LW: Art therapy is pretty well-defined; the therapist uses art to diagnose and treat psychiatric illness. In art as healing intervention, all kinds of people — nurses, artists, physicians, etc. — use art to promote whole-person healing and resilience.
I want to study how creating art works to help [promote] resilience, so that practitioners can hone their programs to better meet patient needs.
MD: Where do you anticipate your studies will lead?
LW: I hope to combine clinical practice (working with people creating art) with research (asking and answering questions).
MD: You work as a graduate assistant at the University of Arizona. Is that work directly related to your doctoral studies?
LW: I help coordinate the master's level entry program. I'm working with our clinical partner to build a relationship and fine-tune details of the clinical setting for our students and instructors. I also substitute-teach in clinical instruction and do some classroom teaching. The work is not directly related to my studies.
MD: What led you to choose UA?
LW: I chose UA because it has a strong history of working with holistic nursing and promoting research in whole-person healing. I'm working with Mary Koithan, my chair who is on international committees working in complexity and chaos theory and how it relates to healing. My committee has challenged and supported me [and] my Ph.D. studies have been transformative. I've noticed big changes in how I think and approach health issues.
MD: You've mentioned "resilience research". What does that entail? How do you define "resilience" and how might the presence of art in our lives affect our ability to be resilient?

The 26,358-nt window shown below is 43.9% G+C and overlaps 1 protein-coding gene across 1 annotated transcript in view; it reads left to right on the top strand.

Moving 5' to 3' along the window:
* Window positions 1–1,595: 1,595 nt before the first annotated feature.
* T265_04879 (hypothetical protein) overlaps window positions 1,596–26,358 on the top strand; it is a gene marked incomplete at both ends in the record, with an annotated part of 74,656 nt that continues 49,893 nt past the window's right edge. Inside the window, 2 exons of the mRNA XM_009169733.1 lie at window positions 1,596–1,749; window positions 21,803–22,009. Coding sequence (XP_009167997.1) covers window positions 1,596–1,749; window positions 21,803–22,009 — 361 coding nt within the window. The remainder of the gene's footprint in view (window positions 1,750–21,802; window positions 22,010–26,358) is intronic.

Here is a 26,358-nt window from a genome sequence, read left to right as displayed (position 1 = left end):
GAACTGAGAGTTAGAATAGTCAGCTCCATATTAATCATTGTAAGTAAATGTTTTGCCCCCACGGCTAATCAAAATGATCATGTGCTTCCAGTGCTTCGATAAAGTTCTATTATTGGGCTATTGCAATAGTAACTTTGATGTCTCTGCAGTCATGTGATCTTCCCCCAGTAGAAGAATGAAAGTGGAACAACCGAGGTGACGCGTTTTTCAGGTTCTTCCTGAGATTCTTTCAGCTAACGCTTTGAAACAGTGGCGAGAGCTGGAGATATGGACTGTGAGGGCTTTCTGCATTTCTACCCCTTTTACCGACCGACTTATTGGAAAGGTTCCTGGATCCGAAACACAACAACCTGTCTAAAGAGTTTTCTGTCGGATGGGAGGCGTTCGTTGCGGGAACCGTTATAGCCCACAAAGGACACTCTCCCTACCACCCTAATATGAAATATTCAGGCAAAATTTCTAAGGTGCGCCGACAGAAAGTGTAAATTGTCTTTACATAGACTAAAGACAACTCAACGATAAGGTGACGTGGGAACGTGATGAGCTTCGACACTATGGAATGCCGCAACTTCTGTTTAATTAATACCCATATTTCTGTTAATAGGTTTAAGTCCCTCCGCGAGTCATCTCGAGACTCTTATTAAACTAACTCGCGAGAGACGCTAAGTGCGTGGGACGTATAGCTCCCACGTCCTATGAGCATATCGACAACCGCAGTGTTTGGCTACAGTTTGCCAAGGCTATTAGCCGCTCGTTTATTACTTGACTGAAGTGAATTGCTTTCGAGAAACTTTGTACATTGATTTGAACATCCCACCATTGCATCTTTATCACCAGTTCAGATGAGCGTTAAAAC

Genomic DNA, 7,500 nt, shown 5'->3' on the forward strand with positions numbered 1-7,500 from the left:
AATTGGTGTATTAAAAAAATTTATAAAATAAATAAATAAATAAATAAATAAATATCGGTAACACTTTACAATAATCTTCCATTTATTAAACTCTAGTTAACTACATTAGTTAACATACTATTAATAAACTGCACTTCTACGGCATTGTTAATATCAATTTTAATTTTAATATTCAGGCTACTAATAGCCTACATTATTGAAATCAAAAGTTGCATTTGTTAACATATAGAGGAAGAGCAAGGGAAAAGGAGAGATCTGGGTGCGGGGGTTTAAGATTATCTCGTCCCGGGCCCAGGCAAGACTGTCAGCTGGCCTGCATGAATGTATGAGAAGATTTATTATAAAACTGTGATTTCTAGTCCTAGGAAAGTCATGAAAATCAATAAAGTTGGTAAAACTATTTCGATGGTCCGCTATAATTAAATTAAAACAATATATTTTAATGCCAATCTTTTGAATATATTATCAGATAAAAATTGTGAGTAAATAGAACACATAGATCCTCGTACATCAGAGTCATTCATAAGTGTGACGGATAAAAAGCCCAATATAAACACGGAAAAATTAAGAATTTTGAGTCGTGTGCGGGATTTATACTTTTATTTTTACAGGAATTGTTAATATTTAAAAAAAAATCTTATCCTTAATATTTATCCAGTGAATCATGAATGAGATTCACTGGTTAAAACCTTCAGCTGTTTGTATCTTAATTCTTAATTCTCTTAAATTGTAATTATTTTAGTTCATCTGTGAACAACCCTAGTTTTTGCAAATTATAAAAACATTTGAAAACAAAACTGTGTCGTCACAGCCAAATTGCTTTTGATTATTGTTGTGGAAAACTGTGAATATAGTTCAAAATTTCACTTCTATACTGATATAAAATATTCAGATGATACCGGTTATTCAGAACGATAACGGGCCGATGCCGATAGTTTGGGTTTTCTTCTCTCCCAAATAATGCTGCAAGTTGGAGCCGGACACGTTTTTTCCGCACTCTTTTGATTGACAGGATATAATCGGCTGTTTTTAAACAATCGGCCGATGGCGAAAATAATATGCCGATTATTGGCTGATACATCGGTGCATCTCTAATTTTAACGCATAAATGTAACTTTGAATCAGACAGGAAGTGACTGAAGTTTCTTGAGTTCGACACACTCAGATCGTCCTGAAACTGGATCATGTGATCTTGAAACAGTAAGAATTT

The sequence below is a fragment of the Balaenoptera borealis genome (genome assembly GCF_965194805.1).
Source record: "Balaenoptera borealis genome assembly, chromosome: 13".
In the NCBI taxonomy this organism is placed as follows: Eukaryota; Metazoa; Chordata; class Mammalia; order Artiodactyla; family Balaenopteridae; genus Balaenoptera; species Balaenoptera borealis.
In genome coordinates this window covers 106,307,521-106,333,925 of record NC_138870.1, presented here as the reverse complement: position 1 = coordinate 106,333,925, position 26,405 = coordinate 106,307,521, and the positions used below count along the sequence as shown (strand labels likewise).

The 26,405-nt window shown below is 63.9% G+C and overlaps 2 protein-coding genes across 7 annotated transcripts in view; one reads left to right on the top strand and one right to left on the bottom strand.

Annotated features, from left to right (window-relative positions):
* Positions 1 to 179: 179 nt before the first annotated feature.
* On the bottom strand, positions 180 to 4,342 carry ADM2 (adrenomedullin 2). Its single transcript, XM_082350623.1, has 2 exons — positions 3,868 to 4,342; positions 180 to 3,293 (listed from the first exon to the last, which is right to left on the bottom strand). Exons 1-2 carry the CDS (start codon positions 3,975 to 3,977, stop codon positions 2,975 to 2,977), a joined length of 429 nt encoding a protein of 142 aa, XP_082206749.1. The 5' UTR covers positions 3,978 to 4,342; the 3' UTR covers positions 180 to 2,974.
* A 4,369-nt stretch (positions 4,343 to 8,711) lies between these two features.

LW: That is a really interesting question.
Resilience has been defined as recovery, growth, and transformation. Transformation or, as some call it, transcendence, is the most resilient response to a stressor. It's a qualitative change in [your sense of] who you are in response to a stressor.
I'm working on a article to model the process of resilience. I'm looking at concepts of resilience, how the concepts are related, and how the creative process can influence response to stressors to promote transcendence.
MD: What, if any, background in the arts is necessary or recommended to pursue such studies as yours?
LW: [B]uilding expertise in art is important when assisting others in creating art for healing. Part of healing in art [is about] interacting with the product [the artwork]; if the product of art-making doesn't reflect internal processes, the interaction may not be so helpful.
Also, just the discipline of learning how to create is an important lesson. I come to my studies and research goals from a healing perspective. We know that art works; what we don't understand so well are the aspects of healing and the dimensions of the experience leading to healing.
I have presented some small workshops introducing art as a healing intervention but I don't have a clinical practice that involves working regularly with patients creating art. I don't have the experience I need to independently implement art programs for patients but I can partner with more experienced artists and bring the nursing perspective to the team. For me, the goal of creating art for healing is as much about the healing experience as it is about the art.
Tomorrow, in Part 2, Lisa Wayman addresses how she found her way into painting while her son Joe was ill and what insights into herself she has gained through her art-making. She also talks about current research in the beneficial effects of art as an interventional or promotional health tool.